Fiat is involved in talks with German luxury carmaker Mercedes-Benz that could see the two firms sharing several platforms over the next few years.  The media reports, which emanated from Auto Motor und Sport yesterday cited ‘industry sources’, and suggested that Fiat CEO Sergio Marchionne has been discussing at least two platforms with his counterpart at Mercedes-Benz and that the talks are at an advanced stage with a positive outcome expected within months.

The Reuters news agency quoted a Mercedes-Benz spokesman as saying: "We don't exclude (collaboration accords) categorically and we are in cooperation with others. We will entertain them if they make sense in certain fields and certain areas.” However Reuters said the spokesman declined to discuss Fiat. Later in the day some flesh was put to the swirling rumours. "There are contacts with Mercedes, as with other automakers," Fiat Group President Luca di Montezemolo was reported as saying by Italian news agencies. "I discussed them today with Sergio Marchionne. Obviously, it is premature to talk about alliance,” Montezemolo added.

Mr Marchionne has made technology- and resource-sharing a central plank of Fiat’s highly successful revival, signing up to a string of deals with carmakers including Suzuki, Tata, Severstal, PSA Peugeot-Citroën and Chinese car-maker Chery.  Recently, it created an alliance with Ford which has seen the new Fiat 500 and next-generation Ford Ka developed together on the Fiat Panda’s architecture.

 In addition, Fiat Group already has a tie-up with Daimler AG: in June, Fiat Powertrain Technologies (FPT) signed an agreement with the German firm which initially will see FPT supplying diesel engines to the Mitsubishi Fuso Truck and Bus truck unit, an 85% owned subsidiary of Daimler Trucks. The first step of this agreement concerns the long-term supply of light-duty diesel engines (FPT F1C) to the Mitsubishi Fuso Bus & Truck Corporation, to be used in the Canter light commercial vehicle which will be marketed in major markets, including Europe and Japan. FPT will supply around 80,000 F1C engines per year to Mitsubishi Fuso starting in 2009. The supply volumes will increase over the following years. The deal and the prospect of a much wider arrangement was held out by FPT’s CEO, Alfredo Altavilla, who said: “This agreement is the first step in a long lasting and mutually satisfactory cooperation in further selected projects.”

For its part, Daimler AG recently unpicked its decade-old merger with American carmaker Chrysler, and is in urgent need of fresh partners to assist with its future platform requirements. Top of Daimler AG’s attentions include its plans for the next-generation A- and B-Class. Introduced in 1997, the A-Class was the first Mercedes with front-wheel drive. The 'Baby Benz' was updated in 2004, while the B-Class MPV, based on a stretched version of the ‘sandwich’ platform, followed a year later in 2005.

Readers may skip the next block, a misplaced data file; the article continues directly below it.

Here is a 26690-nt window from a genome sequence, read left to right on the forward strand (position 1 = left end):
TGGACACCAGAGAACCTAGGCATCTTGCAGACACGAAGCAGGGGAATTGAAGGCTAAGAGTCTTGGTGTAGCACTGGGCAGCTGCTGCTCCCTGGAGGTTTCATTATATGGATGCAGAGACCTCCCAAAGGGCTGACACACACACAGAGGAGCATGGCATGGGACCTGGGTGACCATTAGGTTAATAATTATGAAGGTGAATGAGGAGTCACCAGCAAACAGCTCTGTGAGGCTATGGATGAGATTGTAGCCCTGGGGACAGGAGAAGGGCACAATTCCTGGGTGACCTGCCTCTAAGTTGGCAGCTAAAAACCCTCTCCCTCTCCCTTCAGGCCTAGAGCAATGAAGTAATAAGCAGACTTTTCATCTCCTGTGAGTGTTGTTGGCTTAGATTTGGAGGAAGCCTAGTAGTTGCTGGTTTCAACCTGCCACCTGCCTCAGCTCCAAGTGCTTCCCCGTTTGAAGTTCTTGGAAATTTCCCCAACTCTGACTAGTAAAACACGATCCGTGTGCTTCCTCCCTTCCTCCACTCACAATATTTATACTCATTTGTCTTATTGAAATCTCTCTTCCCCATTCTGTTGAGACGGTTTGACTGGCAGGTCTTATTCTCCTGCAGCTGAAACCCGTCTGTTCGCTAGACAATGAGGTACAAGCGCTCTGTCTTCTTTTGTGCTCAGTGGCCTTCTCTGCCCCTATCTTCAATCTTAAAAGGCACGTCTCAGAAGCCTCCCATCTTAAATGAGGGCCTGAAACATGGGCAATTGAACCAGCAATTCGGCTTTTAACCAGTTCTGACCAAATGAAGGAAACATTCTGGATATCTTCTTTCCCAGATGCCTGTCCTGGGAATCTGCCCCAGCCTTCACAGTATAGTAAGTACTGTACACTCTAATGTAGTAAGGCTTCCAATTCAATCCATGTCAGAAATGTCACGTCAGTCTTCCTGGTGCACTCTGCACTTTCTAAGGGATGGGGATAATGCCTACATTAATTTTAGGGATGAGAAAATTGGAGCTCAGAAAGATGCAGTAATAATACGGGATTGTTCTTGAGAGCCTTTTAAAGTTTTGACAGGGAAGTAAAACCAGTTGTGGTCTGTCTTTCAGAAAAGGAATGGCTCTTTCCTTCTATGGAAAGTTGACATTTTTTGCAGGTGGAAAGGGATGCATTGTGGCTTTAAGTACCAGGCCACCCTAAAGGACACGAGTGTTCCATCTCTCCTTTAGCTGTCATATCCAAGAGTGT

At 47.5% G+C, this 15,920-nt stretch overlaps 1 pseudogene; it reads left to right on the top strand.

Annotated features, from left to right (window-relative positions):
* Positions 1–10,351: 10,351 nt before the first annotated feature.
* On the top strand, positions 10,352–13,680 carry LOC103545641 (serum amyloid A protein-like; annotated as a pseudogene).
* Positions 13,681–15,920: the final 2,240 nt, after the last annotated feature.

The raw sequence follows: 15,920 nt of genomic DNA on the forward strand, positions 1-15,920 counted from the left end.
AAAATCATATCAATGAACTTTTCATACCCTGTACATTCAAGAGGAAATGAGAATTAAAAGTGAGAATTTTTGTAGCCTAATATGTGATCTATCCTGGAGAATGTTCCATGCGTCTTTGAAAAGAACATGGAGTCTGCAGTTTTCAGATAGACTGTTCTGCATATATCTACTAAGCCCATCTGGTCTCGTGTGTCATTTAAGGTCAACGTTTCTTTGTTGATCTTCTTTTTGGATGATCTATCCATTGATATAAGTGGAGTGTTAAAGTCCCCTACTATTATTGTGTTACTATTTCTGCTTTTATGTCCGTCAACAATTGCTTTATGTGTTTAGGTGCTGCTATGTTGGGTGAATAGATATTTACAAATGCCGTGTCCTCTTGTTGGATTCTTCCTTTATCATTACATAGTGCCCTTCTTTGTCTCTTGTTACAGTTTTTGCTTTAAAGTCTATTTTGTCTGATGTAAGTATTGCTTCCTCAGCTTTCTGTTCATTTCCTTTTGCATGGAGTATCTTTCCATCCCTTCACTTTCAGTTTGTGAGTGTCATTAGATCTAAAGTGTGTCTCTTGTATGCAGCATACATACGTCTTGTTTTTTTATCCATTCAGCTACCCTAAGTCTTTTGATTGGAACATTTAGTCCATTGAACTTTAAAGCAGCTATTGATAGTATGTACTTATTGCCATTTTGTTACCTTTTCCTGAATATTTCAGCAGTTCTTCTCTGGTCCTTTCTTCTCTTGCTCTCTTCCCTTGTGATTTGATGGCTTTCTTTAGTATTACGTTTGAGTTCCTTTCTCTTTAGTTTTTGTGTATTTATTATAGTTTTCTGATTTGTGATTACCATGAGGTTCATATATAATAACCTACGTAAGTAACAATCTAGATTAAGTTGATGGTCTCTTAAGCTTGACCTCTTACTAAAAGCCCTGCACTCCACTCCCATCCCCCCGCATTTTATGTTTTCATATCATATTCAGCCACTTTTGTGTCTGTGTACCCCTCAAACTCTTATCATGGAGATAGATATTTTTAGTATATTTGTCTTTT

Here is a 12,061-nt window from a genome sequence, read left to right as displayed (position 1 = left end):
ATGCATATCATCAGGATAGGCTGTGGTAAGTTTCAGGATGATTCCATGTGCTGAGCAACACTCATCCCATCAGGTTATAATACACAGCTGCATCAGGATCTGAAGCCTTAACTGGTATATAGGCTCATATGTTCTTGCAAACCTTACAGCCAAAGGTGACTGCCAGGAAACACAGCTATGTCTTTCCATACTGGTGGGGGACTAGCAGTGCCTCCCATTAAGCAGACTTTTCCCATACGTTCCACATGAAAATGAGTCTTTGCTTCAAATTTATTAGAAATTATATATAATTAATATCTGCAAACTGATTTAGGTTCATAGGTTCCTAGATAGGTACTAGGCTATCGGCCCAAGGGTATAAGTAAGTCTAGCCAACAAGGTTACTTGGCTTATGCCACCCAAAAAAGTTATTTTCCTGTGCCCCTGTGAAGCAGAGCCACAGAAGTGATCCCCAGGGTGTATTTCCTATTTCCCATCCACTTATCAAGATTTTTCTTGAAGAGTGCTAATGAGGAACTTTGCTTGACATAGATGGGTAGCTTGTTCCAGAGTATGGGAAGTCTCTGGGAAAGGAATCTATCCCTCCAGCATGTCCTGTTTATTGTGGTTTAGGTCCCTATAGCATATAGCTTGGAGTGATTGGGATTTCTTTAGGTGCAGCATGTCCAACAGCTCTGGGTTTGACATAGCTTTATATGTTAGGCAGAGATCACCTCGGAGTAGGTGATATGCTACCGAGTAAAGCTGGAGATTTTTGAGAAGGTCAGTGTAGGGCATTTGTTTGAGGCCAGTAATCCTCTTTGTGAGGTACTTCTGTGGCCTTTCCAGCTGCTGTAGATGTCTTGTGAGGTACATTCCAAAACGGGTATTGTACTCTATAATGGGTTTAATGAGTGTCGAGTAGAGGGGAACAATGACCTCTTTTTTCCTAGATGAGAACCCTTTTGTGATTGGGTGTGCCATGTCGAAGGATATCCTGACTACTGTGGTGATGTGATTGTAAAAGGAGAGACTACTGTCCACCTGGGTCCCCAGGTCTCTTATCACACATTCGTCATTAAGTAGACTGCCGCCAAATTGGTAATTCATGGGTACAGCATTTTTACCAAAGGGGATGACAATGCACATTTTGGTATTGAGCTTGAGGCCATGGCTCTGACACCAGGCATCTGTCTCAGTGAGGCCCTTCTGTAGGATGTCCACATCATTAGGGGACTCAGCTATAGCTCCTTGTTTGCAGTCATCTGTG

In return for any deal with Mercedes-Benz, Fiat would most likely gain access to the new E-Class platform (seen here during recent testing) possibly for use by Alfa Romeo.


Top of Mercedes-Benz’s attentions are its plans for the next-generation A- (top) and B-Class (above). Speculations suggests that these two key models may well use Fiat architecture.

Year-end 2006 figures show that Mercedes has sold almost 1.5 million A-Class cars since 1997. The B-Class has also enjoyed reasonable success in most of the markets it is sold in, selling over 120,000 units in its first year alone. With these positive results Mercedes-Benz are willing to broaden their horizon in the small car segment, with plans in 2011 to sell the second generation B-Class in America for the first time. To increase sales, there is speculation that Mercedes are planning to expand the range by adding two new variants in addition to the regular B-Class MPV. This could see the A-Class being replaced with a different type of entry-level model in 2011. For this model Mercedes are reputedly considering a new sporty hatchback design to rival BMW’s 1-Series range, as well as a new compact coupe-cabriolet.

Now that Daimler AG is free from its Chrysler commitments, a firm push to help the firm compete with forthcoming opposition is in operation. Daimler AG are also believed to be impressed by the initial general reception of plans outlined for the forthcoming Audi A1, which was recently confirmed as a production go-ahead, and which will arrive on the market in 2009. Still undecided as to what type of body the car will receive, the Audi A1 will be marketed at young and dynamic individuals. To keeps costs down, the future A1 platform will be based on the underpinnings of the next-generation Volkswagen Polo, Seat Ibiza and Škoda Fabia.  Direct competitors for the Audi A1 will include the Alfa Romeo ‘Junior’, which is due for a launch early next year at the Geneva Motor Show.

As well as the reports suggesting their talks with Fiat, Daimler AG is known to have been discussing using BMW’s MINI architecture, which would at a stroke give it a platform capable of fulfilling its sporting pretensions. As part of the deal, Daimler AG has reportedly been offering its German rival BMW its Smart division’s technology, thus allowing BMW to build a proposed new city car on the proven rear-engined platform.

In return for any deal with Daimler AG, Fiat would most likely gain access to the new E-Class platform. The next generation E-Class, currently under development, is expected on the market in 2009 and is regarded as being a segment leader and benchmark, leveraging all Mercedes-Benz’s experience in this category where it has historically been at its strongest. A mid-range platform would give Fiat technology on which to base its replacement for the Alfa 166 and possibly the Lancia Thesis, if this latter car is given a successor.

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